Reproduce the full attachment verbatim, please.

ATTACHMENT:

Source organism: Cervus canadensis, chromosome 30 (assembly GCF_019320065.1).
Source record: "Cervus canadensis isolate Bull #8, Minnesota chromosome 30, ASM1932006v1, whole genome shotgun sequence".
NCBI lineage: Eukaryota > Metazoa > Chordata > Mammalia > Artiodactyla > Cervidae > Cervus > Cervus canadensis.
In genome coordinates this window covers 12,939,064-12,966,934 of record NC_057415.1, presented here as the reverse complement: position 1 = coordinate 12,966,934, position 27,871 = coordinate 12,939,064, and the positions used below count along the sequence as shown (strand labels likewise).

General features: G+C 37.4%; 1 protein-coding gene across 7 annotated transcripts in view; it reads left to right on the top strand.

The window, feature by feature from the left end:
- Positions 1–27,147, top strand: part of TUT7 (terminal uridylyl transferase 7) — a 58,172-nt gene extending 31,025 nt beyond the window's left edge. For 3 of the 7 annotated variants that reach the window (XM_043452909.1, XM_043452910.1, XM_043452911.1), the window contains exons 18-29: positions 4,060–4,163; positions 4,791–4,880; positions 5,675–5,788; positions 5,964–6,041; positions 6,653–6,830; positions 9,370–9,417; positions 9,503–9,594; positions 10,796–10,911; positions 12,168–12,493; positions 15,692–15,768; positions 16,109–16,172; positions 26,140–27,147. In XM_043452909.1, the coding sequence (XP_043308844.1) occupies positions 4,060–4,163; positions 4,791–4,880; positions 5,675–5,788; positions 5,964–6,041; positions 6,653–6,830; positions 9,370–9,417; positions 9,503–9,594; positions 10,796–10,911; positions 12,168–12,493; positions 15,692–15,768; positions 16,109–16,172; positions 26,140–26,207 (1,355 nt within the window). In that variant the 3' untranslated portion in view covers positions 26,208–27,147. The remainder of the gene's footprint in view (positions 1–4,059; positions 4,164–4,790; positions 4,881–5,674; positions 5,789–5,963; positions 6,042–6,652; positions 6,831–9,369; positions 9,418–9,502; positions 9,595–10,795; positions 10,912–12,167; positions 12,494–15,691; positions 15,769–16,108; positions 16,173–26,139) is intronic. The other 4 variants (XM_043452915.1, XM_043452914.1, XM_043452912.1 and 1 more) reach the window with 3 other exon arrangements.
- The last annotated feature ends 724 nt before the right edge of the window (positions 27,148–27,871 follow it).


Source organism: Cervus canadensis, chromosome 30 (assembly GCF_019320065.1).
Source record: "Cervus canadensis isolate Bull #8, Minnesota chromosome 30, ASM1932006v1, whole genome shotgun sequence".
NCBI lineage: Eukaryota > Metazoa > Chordata > Mammalia > Artiodactyla > Cervidae > Cervus > Cervus canadensis.
In genome coordinates this window covers 12,939,064-12,966,934 of record NC_057415.1, presented here as the reverse complement: position 1 = coordinate 12,966,934, position 27,871 = coordinate 12,939,064, and the positions used below count along the sequence as shown (strand labels likewise).

General features: G+C 37.4%; 1 protein-coding gene across 7 annotated transcripts in view; it reads left to right on the top strand.

The window, feature by feature from the left end:
- Positions 1–27,147, top strand: part of TUT7 (terminal uridylyl transferase 7) — a 58,172-nt gene extending 31,025 nt beyond the window's left edge. For 3 of the 7 annotated variants that reach the window (XM_043452909.1, XM_043452910.1, XM_043452911.1), the window contains exons 18-29: positions 4,060–4,163; positions 4,791–4,880; positions 5,675–5,788; positions 5,964–6,041; positions 6,653–6,830; positions 9,370–9,417; positions 9,503–9,594; positions 10,796–10,911; positions 12,168–12,493; positions 15,692–15,768; positions 16,109–16,172; positions 26,140–27,147. In XM_043452909.1, the coding sequence (XP_043308844.1) occupies positions 4,060–4,163; positions 4,791–4,880; positions 5,675–5,788; positions 5,964–6,041; positions 6,653–6,830; positions 9,370–9,417; positions 9,503–9,594; positions 10,796–10,911; positions 12,168–12,493; positions 15,692–15,768; positions 16,109–16,172; positions 26,140–26,207 (1,355 nt within the window). In that variant the 3' untranslated portion in view covers positions 26,208–27,147. The remainder of the gene's footprint in view (positions 1–4,059; positions 4,164–4,790; positions 4,881–5,674; positions 5,789–5,963; positions 6,042–6,652; positions 6,831–9,369; positions 9,418–9,502; positions 9,595–10,795; positions 10,912–12,167; positions 12,494–15,691; positions 15,769–16,108; positions 16,173–26,139) is intronic. The other 4 variants (XM_043452915.1, XM_043452914.1, XM_043452912.1 and 1 more) reach the window with 3 other exon arrangements.
- The last annotated feature ends 724 nt before the right edge of the window (positions 27,148–27,871 follow it).